High school horticulture program receives an aquatic delivery

Sandwich-spawned trout head to the classroom on Martha's VIneyard.

A high school student pours an acclimated bucket of rainbow trout into the MVRHS aquaponic fish tank in the horticulture building Tuesday morning. — Photo by Sam Moore

About 100 young rainbow trout, hatched in Sandwich and aged at at the Island Grown Institute’s Thimble Farm, found themselves dumped Tuesday morning into an aquaponic tank at the Martha’s Vineyard Regional High School.

Matthew Brown delivered the trout as part of Island Grown Initiative’s Farm Hub Program. With assistance from John Wojkiektlo, high school horticulture teacher, the pair helped students transfer the trout from Mr. Brown’s truck to the high school’s aquaponic system, after giving the fish five minutes in buckets to acclimate the system’s water temperature.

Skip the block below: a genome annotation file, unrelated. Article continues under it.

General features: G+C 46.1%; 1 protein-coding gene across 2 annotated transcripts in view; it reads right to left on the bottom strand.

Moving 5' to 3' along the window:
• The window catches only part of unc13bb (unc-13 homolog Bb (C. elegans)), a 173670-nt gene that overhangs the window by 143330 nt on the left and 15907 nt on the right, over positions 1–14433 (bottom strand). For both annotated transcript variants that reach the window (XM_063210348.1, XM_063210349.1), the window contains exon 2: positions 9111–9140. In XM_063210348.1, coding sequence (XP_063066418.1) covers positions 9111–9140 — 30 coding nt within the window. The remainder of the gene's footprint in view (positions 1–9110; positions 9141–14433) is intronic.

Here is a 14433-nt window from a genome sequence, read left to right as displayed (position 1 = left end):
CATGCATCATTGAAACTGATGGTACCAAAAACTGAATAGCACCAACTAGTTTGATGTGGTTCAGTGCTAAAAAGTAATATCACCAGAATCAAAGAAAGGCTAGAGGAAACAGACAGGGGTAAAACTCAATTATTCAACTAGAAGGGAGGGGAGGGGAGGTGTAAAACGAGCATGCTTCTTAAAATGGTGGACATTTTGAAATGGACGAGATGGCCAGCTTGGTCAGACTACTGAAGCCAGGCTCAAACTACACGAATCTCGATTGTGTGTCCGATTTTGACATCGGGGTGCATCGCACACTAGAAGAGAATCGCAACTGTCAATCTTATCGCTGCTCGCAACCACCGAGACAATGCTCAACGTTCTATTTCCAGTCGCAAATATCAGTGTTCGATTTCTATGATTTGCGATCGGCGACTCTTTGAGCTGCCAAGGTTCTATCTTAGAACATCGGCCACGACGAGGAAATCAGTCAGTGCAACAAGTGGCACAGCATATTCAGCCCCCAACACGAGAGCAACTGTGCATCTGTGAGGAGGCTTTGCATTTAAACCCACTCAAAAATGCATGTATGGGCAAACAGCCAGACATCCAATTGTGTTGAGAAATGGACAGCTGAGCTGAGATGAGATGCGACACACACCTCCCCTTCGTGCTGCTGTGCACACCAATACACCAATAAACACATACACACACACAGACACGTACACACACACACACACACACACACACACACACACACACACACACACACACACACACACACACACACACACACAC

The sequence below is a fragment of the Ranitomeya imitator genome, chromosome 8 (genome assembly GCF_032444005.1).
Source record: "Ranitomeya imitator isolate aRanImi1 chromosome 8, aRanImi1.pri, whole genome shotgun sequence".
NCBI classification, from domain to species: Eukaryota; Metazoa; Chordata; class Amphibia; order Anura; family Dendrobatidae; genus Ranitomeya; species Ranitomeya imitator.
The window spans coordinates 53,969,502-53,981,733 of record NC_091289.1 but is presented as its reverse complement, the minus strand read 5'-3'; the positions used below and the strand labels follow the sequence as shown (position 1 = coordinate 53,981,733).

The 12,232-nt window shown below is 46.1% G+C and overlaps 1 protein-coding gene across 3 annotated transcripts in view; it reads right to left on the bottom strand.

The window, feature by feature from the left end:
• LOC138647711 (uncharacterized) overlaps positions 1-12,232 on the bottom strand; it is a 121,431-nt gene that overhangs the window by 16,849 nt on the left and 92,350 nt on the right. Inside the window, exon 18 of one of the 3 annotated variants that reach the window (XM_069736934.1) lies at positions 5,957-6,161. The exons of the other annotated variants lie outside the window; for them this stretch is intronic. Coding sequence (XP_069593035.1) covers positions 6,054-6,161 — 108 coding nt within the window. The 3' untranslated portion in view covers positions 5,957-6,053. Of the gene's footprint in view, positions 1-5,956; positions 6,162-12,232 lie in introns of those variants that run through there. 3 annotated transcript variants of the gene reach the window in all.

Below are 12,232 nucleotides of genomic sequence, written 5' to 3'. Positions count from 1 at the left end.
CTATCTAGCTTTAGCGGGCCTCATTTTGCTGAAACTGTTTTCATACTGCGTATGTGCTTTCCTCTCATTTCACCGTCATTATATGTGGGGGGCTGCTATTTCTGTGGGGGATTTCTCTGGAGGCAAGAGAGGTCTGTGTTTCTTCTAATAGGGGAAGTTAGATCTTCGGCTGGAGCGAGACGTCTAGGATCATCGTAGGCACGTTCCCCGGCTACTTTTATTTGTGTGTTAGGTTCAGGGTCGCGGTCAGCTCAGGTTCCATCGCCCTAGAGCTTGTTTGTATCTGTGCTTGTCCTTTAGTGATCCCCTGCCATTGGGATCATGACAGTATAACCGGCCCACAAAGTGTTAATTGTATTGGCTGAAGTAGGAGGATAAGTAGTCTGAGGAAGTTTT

Rainbow trout are slightly more difficult to raise than other common aquaculture species such as tilapia, according to Mr. Brown, but they make up for it by being tasty.

As the trout grow, they will produce nutrient-rich waste, which will be used as fertilizer in the spring, and as food for the plants being hydroponically grown in the school’s greenhouse. Eventually, the fish will end up on a dinner plate.

Correction: An earlier version of this story incorrectly reported that Matthew Brown delivered the trout as part of the Institute’s Island Grown Schools initiative. The trout came from the Island Grown Initiative’s Farm Hub Program. It also stated that the fish had been “conceived” in Sandwich, a word which in fact refers to pregnancy and not to the process by which fish are fertilized.